Section 184 speaks about the disclosure of interest by the Director. Section 184 (2) states that an interested director to a contract or arrangement or proposed contract or arrangement in which he is concerned or interested, should not participate in the Board Meeting where such contract are entered in.

The MCA has now made an exception to the above sub section for private companies by allowing “interested director may participate in such meeting after giving disclosure of interest”.

THE CRUX

From the above exceptions, it is quite clear that an interested director of private Companies may participate in such meeting, but he may not be counted as member of the meeting according to the section 174 (3) for the purpose of Quorum which states that “ Where at any time the number of interested directors exceeds or is equal to 2/3rd of the total strength of the Board, the numbers of directors who are not interested directors and present at the meeting, being not less than 2, shall be the Quorum during such time”.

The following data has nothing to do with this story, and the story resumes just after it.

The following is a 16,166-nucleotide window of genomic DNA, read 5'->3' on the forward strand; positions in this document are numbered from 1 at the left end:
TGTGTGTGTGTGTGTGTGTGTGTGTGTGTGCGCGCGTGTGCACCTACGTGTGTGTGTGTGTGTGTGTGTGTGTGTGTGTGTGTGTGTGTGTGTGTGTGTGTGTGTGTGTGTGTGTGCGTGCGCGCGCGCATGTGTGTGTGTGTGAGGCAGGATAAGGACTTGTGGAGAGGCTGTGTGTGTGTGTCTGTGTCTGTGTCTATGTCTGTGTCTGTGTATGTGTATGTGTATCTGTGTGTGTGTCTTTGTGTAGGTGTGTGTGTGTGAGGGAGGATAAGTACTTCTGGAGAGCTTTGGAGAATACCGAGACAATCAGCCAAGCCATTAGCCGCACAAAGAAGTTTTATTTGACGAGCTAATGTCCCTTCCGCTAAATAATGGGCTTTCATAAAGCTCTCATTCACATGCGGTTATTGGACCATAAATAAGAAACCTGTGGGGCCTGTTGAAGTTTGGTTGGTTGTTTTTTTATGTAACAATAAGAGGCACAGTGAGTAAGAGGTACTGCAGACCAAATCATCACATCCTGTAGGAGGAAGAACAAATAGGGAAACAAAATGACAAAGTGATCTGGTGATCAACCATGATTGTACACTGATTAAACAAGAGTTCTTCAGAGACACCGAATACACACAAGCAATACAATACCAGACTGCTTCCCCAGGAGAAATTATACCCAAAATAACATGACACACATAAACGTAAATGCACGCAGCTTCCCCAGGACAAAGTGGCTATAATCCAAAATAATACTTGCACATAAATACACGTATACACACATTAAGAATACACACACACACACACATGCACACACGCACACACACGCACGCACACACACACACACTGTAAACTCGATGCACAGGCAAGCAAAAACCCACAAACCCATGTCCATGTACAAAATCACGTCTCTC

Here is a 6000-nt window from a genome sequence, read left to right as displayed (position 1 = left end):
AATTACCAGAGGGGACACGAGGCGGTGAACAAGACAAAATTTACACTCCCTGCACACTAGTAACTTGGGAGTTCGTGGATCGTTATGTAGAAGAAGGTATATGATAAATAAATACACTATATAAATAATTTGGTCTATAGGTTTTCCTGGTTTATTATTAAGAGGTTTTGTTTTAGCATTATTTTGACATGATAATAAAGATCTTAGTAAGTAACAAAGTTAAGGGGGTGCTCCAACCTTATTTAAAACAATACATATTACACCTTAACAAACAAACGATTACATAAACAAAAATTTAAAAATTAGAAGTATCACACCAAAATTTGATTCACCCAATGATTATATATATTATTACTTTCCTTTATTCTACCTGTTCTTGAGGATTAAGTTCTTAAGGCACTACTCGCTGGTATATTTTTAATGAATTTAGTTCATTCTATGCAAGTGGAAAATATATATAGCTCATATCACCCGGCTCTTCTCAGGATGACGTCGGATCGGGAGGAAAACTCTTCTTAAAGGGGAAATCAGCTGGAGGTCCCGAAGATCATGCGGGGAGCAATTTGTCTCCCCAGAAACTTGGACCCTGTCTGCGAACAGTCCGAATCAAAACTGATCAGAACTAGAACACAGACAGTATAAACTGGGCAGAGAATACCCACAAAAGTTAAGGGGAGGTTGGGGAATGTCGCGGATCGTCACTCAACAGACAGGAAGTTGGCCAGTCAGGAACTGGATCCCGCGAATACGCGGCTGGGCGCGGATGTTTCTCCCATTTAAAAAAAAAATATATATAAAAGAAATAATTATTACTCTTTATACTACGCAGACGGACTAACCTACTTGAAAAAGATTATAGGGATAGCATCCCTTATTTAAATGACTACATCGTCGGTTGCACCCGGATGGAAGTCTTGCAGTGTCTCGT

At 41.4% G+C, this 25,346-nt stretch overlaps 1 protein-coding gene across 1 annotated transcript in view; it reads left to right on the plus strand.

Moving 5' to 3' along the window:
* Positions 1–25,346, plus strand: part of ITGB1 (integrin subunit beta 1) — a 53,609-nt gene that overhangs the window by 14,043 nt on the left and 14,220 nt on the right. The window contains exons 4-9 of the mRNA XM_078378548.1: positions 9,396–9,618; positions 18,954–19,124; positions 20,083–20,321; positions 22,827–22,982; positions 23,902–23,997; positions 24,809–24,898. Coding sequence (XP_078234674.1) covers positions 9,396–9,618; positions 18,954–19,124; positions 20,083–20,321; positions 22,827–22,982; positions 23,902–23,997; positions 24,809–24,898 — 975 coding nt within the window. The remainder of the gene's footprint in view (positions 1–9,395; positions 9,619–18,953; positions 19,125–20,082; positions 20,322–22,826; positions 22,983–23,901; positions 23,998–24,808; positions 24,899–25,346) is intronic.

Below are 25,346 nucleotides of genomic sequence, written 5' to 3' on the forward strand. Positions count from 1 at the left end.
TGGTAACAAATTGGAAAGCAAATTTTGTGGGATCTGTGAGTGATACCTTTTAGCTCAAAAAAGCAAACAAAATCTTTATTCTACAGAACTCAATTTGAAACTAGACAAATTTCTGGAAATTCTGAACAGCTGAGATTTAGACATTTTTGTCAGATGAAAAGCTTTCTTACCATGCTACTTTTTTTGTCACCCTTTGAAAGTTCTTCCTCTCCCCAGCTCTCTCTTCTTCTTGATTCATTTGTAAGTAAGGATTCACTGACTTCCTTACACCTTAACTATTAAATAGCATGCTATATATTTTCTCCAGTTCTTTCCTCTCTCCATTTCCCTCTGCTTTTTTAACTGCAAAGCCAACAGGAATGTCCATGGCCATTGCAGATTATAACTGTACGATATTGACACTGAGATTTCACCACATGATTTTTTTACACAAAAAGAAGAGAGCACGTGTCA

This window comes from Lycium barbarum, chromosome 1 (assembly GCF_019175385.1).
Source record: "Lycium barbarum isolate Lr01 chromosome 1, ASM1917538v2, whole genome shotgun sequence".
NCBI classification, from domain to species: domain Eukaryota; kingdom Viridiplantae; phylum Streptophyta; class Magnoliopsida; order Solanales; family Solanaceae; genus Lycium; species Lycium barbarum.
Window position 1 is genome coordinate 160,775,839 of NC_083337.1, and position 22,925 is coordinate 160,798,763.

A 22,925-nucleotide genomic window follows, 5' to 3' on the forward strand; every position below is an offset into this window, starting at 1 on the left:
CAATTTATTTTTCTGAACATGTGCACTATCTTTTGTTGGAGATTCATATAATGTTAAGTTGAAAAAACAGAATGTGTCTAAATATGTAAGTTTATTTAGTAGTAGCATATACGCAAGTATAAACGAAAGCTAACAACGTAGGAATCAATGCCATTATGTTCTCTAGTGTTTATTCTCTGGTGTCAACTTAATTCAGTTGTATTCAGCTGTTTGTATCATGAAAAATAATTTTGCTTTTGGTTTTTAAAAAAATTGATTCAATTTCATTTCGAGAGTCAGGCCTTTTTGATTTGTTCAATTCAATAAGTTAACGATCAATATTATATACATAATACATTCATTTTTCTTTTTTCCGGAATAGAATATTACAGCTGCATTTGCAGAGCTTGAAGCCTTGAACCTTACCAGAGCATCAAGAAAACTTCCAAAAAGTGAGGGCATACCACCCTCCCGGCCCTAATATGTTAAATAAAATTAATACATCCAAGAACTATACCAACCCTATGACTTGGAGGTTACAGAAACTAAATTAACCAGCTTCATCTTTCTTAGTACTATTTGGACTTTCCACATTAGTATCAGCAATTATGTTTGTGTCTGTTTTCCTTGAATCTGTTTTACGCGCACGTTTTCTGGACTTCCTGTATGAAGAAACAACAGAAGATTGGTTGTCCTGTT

The Crux clears that, even though relaxation has been given, the interpretation of the law if cannot be mistaken, will be read in such a way that which might give arise to the difficulties for corporates to pass on resolution where there are interested directors. Thus, while the law is getting settled, MCA should come up with clarification on this behalf to prevent the hardships which may be faced in near future.

THE CRUX

From the above exceptions, it is quite clear that an interested director of private Companies may participate in such meeting, but he may not be counted as member of the meeting according to the section 174 (3) for the purpose of Quorum which states that “ Where at any time the number of interested directors exceeds or is equal to 2/3rd of the total strength of the Board, the numbers of directors who are not interested directors and present at the meeting, being not less than 2, shall be the Quorum during such time”.

Loans to Directors

According to Section 185 (1) no company shall provide or advance any loan to the director or to any other person in whom the director is interested.

The MCA with an exceptions, has made the Private Companies outside the purview of this Section, provided that –

a) No other body corporate has invested in its share capital;

b) Which have the borrowing from banks or financial institutions or any body corporate is less than the twice of their paid up share capital or 50 Crores Rupees, whichever is lower and;

c) Such a company has not defaulted in repayment of such borrowings subsisting at the time of making transactions under this section.